Honour of Kings slam sees Tencent, Naspers shares fall

Hong Kong - Tencent and Naspers [JSE:NPN] shares fell by about 4% on Tuesday, after a Chinese newspaper criticised the internet giant's most profitable smartphone title - Honour of Kings - in an editorial.

South African firm Naspers, which has a 34% stake in Chinese-based Tencent, fell 3.91% at 11:08 South African time, to R2 499.96.

Tencent’s 4.1% slide pared its gain this year to 42%, after the People’s Daily blasted Honour of Kings in an editorial, citing it as an example of how addictive games spread “negative energy” and have even led to deaths.

The Hang Seng Index dropped as much as 2.1% before paring declines to 1.5% at 15:29 local time. Tencent, Galaxy Entertainment and Geely Automobile were the biggest losers on the gauge, sinking more than 3.7%.

READ: Naspers drags JSE down as tech sell-off weighs

Tencent accounts for more than a quarter of the Hang Seng Index’s 15% advance this year, as investors piled into China’s largest internet company. However, the benchmark equity gauge has lost momentum in the past month as it struggled to sustain gains above the 26 000 level.

"Tencent is a leading stock, which is big and has been very profitable for all investors," said  Ben Bei, director of Hong Kong and China strategy at CIMB Securities. "People need to think about other positive news to lift the market higher. Over the past one to two weeks the market has started to consolidate. Then it cannot break upward, so some people will take profits.”

Analysts attributed the deepening of Tuesday’s slump to selling of index futures after the measure fell below 25 500.

"Many investors were betting 25 500 was the supporting level for the Hang Seng Index and have bought lots of futures on it. As the index fell below that level this morning, some people got panicked and chose to sell their holdings," said Kenny Wen, a strategist at Sun Hung Kai Financial in Hong Kong.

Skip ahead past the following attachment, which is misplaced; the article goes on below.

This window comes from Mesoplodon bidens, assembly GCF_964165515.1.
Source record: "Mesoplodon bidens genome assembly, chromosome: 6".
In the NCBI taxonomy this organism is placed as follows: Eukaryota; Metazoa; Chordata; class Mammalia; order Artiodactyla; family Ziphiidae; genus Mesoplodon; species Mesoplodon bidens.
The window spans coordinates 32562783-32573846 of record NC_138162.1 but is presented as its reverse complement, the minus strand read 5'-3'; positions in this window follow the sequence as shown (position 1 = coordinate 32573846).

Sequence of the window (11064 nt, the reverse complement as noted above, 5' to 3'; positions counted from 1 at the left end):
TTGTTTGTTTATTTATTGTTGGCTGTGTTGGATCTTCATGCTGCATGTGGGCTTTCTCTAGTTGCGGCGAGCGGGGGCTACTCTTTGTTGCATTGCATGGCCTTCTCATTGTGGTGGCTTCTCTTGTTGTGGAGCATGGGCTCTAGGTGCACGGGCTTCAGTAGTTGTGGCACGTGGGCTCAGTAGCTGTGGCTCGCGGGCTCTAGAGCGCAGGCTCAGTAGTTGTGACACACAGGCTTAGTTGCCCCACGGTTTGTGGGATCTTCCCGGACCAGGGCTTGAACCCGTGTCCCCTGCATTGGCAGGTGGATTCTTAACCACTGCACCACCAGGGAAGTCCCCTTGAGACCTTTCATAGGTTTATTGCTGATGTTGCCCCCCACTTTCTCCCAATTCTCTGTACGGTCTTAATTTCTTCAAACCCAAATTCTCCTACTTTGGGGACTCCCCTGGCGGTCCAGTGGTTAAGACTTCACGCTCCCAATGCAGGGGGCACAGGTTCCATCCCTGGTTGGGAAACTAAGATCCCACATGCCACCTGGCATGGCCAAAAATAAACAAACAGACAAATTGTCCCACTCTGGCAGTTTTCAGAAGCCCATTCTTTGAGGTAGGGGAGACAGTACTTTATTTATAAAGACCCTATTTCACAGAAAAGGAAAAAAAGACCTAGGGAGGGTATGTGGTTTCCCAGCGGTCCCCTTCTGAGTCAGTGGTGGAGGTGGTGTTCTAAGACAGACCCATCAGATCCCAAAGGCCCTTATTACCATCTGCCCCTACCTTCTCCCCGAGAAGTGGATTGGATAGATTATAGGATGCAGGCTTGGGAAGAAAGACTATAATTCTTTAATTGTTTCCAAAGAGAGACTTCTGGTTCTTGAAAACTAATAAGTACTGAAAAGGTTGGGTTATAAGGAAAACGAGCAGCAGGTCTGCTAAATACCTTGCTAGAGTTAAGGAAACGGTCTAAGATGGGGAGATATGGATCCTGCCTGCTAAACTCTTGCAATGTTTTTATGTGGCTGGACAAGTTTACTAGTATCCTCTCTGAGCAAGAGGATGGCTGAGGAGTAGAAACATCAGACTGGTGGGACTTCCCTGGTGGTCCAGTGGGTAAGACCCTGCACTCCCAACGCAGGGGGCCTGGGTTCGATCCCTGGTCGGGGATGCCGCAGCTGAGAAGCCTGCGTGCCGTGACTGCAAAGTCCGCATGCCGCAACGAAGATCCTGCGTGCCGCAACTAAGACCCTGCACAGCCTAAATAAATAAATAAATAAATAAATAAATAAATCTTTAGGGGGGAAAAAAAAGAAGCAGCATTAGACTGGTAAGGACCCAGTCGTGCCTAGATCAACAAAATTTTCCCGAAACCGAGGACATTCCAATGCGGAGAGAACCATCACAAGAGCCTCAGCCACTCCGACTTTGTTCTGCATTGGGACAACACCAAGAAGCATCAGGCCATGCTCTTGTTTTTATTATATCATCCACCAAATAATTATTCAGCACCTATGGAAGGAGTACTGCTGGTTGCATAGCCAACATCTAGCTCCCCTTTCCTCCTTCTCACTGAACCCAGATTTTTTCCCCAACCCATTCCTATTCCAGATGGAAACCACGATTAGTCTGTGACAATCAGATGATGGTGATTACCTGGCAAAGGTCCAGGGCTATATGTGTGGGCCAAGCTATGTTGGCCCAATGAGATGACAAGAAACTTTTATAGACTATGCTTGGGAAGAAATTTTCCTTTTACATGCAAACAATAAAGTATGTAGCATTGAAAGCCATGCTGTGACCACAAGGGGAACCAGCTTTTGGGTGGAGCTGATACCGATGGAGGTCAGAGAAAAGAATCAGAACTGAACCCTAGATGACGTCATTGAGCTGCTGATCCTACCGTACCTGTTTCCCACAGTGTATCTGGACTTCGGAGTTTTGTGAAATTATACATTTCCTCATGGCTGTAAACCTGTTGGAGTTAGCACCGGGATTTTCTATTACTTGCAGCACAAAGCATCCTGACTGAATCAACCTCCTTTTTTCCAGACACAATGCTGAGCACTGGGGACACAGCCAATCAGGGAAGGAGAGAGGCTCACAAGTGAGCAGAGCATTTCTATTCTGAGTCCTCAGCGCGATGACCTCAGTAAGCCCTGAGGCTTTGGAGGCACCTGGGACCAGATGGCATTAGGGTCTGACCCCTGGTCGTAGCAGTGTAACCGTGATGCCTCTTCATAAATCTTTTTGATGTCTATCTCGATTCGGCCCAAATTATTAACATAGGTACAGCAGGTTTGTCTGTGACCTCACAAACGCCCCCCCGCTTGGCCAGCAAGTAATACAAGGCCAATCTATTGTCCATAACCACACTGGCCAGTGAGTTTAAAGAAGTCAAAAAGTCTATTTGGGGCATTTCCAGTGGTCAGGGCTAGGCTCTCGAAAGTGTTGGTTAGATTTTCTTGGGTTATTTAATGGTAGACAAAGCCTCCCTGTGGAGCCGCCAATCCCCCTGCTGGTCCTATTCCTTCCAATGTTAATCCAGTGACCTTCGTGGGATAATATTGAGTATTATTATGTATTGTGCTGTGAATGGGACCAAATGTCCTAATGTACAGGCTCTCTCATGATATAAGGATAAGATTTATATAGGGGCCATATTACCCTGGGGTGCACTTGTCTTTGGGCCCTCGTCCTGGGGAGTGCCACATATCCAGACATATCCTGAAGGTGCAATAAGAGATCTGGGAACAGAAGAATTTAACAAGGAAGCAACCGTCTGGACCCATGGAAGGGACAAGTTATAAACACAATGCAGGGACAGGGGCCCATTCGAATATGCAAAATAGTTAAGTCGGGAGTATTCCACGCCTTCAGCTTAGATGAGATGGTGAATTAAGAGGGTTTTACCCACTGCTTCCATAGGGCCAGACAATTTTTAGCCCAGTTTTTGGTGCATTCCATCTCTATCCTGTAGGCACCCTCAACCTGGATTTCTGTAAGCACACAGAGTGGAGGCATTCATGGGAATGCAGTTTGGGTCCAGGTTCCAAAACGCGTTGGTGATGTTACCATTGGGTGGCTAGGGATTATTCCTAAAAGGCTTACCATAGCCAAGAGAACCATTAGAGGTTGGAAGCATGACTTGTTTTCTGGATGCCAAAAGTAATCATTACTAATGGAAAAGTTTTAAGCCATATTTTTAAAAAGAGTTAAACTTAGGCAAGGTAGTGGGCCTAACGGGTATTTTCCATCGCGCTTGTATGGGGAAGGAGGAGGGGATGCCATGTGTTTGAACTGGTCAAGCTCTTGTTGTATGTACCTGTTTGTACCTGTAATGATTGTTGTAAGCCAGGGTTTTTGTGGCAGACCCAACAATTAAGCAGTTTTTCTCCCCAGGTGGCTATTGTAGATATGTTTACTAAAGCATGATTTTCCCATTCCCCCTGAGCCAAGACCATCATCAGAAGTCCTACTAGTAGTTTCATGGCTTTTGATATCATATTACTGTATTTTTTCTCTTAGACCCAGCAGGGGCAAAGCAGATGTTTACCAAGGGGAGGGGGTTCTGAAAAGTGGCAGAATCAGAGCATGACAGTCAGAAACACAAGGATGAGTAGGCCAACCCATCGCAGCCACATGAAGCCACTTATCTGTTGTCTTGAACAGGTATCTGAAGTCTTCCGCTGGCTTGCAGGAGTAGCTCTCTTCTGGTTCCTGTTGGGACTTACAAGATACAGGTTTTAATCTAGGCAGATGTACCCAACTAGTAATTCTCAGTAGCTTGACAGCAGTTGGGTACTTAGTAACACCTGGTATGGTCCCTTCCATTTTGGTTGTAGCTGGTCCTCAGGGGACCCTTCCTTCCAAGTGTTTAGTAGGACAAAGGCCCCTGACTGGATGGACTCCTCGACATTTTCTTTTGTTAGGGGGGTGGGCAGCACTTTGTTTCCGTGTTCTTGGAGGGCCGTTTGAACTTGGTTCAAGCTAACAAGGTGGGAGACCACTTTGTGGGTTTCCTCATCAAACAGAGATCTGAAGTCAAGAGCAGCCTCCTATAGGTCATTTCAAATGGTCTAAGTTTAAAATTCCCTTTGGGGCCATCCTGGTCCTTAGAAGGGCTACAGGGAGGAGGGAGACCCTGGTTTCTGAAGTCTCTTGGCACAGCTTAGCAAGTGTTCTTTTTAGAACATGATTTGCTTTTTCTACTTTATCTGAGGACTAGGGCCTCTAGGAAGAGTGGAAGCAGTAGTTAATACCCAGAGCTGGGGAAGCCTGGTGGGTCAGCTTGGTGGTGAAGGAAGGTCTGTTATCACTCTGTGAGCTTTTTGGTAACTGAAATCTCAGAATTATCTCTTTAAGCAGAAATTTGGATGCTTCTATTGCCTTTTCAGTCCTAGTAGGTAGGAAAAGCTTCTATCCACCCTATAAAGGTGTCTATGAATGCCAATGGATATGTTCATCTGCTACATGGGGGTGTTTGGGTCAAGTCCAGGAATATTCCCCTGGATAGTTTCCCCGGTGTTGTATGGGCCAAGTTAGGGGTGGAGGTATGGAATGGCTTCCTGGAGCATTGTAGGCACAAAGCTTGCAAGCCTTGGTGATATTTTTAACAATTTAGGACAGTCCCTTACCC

Scrutiny of mobile games in China

China is stepping up its scrutiny of online and mobile games, as Tencent’s top-grossing Honour of Kings was blasted for harming children in the pursuit of profit.

The People’s Daily's harshly worded opinion piece came after China’s biggest messaging and games company declared curbs on playing time for the minors among the title’s estimated 100 million-plus monthly active users.

Video gaming remains at the core of Tencent, which is known for creating the all-purpose WeChat messaging service that’s become a facet of daily Chinese life. 

The self-developed Honour of Kings has grown into a money-spinner, a consistent chart-topper on Apple and Google app charts that’s expected to account for more than half of Tencent’s smartphone gaming revenue this year. 

“Whether they entertain the masses or hurt lives, when it comes to earning money versus the potential for harm, we have to be even more wary,” the newspaper, considered the mouthpiece of the ruling Communist Party, wrote.

READ: Naspers reaches new all-time high on JSE

Tencent, with its one billion plus active users, has become one of China’s largest corporations with dominant positions in social media and entertainment, areas that draw central government scrutiny. Government media and sociologists have also been critical of games since the era of internet cafes, stoked by reports of deaths after marathon gaming sessions.

Echoing their arguments, the People’s Daily said game addiction warps traditional social values. The newspaper also carried a commentary on curbing game addiction from Legal Evening News, which said Tencent hasn’t done enough.

Honour of Kings is a hack-and-slash game in the same vein as League of Legends, also from Tencent. The company cited it as one of the key titles that helped boost mobile gaming revenue 57% the first quarter, and Thomas Chong, an analyst at BOC International, has estimated that Honour of Kings will contribute more than 50% of Tencent’s smartphone game revenue this year.

The game’s universal popularity means the latest government push in China shouldn’t have a major impact on Tencent’s revenue in the longer run, said Marie Sun, an analyst with Morningstar Investment Service.

READ: Tencent rainmaker takes biggest gamble

“The demand is there and people will continue to play Tencent’s video games, so I don’t think the impact will be significant,” she said. “Honour of Kings has a diversified player base, not only primary or middle school students. There are a lot of older players who will continue playing. And even players who are of a younger age will figure out ways to keep playing the games."

Tencent did not respond to emailed questions but, in an interview posted on its official WeChat account, Honour of Kings producer Li Min said it is working on a system to protect juveniles from addiction.

Children aged 12 and below will be limited to playing an hour a day and banned from the game after 21:00, while those aged 13 to 18 will be limited to playing the game for two hours daily.

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